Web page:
In a change of tactics, the attackers have hidden the spam content within a PDF file instead of attaching an image file to plug the stock, according to a security advisory on the McAfee website.
The spammers are sending the PDF files with randomly generated subject lines, sender names and a blank message body.
The stock spam is believed to have been sent from Stration infected computers, as this attack is similar to the W32/Stration worm mass-mailing, which contained a number of PDF files, Nick Kelly, sustaining engineer at McAfee said.
"Spammers are struggling to find ways to fool spam filters and get their messages into people's inboxes," said Bradley Anstis, director of product management at Marshal.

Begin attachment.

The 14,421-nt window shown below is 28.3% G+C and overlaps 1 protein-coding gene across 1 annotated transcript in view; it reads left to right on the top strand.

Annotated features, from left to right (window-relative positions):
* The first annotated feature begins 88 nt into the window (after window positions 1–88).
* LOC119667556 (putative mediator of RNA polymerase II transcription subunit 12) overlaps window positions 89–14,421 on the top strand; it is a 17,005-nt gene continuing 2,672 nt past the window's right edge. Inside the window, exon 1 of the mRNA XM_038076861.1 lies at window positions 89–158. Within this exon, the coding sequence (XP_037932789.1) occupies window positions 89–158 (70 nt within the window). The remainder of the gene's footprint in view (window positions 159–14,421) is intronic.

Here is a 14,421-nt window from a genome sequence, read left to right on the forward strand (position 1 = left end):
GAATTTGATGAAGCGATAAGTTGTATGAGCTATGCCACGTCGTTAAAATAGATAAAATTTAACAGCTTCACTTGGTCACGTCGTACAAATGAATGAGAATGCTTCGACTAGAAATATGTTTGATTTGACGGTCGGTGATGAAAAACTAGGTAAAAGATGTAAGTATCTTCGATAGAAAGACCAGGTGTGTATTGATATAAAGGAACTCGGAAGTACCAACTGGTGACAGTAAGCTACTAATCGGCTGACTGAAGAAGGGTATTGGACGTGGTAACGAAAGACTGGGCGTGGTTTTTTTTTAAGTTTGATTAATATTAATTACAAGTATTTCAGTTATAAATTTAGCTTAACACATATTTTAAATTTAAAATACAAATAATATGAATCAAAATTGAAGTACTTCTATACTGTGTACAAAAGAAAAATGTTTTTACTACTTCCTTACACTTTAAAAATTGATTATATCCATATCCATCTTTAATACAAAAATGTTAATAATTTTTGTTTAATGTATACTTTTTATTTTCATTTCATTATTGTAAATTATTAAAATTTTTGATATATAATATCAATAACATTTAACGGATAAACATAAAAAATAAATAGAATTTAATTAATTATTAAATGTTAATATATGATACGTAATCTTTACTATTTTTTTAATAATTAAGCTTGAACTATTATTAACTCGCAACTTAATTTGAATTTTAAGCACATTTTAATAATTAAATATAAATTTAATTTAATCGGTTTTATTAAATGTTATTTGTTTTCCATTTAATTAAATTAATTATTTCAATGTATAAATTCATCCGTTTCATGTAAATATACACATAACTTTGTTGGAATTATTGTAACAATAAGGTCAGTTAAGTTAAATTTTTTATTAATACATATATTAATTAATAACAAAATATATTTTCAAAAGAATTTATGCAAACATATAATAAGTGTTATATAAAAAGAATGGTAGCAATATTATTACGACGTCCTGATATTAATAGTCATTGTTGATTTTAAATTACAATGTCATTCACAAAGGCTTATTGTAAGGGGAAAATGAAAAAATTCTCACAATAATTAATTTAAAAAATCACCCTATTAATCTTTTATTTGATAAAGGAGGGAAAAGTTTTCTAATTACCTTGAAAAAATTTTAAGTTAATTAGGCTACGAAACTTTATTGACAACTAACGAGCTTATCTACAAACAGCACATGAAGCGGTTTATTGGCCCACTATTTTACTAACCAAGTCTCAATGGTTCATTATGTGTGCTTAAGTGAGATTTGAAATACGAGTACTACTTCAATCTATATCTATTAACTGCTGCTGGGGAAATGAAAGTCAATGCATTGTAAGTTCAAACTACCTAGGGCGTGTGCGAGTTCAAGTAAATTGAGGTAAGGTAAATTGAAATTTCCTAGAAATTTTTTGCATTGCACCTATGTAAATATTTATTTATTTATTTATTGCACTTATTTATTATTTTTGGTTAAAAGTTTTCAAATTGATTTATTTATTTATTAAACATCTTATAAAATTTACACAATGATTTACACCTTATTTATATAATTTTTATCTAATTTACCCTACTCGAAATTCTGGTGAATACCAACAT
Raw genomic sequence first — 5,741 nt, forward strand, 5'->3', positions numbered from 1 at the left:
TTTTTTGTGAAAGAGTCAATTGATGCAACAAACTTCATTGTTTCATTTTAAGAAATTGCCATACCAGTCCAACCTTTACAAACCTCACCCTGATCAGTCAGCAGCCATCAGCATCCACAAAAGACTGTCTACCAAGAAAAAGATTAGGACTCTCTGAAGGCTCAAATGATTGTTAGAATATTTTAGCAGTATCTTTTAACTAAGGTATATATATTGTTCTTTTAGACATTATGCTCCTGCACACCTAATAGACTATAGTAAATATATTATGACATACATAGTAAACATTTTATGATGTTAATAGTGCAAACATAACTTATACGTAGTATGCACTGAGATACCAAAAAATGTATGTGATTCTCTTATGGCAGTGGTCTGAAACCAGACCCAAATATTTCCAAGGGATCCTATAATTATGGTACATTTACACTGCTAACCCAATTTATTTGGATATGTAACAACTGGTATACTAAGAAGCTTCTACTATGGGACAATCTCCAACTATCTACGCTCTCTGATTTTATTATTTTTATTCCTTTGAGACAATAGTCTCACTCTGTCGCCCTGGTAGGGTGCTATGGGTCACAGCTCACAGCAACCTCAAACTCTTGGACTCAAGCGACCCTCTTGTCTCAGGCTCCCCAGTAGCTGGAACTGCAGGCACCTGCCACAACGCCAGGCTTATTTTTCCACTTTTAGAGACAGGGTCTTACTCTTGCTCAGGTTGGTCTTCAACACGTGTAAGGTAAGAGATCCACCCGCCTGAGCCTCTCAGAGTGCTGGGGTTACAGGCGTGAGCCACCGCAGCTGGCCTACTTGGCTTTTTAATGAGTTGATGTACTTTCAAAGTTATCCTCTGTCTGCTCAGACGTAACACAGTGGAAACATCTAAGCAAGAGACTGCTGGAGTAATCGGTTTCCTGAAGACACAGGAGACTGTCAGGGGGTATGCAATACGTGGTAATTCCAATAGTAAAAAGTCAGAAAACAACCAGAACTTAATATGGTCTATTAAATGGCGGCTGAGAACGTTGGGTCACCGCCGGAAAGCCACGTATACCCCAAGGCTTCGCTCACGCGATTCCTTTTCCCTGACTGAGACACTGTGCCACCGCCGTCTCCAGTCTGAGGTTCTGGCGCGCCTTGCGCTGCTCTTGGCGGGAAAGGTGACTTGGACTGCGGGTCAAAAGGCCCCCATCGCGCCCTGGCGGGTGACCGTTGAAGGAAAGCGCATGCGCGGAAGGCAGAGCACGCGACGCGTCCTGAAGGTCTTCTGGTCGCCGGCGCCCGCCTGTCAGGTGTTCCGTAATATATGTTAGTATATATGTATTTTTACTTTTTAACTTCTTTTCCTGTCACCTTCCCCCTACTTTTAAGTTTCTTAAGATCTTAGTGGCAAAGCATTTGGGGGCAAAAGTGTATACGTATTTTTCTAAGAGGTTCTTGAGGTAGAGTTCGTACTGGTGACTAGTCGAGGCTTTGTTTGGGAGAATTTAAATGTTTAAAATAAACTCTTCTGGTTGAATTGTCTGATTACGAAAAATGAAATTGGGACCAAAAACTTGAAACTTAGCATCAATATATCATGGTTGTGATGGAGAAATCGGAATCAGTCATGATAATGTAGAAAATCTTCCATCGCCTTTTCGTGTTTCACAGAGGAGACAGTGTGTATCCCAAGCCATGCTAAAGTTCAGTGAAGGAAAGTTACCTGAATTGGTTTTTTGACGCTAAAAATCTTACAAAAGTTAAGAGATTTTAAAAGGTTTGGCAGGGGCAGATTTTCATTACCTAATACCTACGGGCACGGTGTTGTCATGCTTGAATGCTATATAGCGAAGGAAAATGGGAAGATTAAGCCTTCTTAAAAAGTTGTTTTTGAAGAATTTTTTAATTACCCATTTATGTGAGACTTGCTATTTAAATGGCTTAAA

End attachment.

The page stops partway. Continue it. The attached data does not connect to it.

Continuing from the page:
“But, spammers believe many anti-spam solutions largely ignore PDF files, so they use them in an attempt to add credibility and legitimacy to their messages. We expect to see a lot more of PDF spam. This recent case is just the beginning."
Hackers launch PDF spam campaign
By Fiona Raisbeck on Jun 29, 2007 9:55AM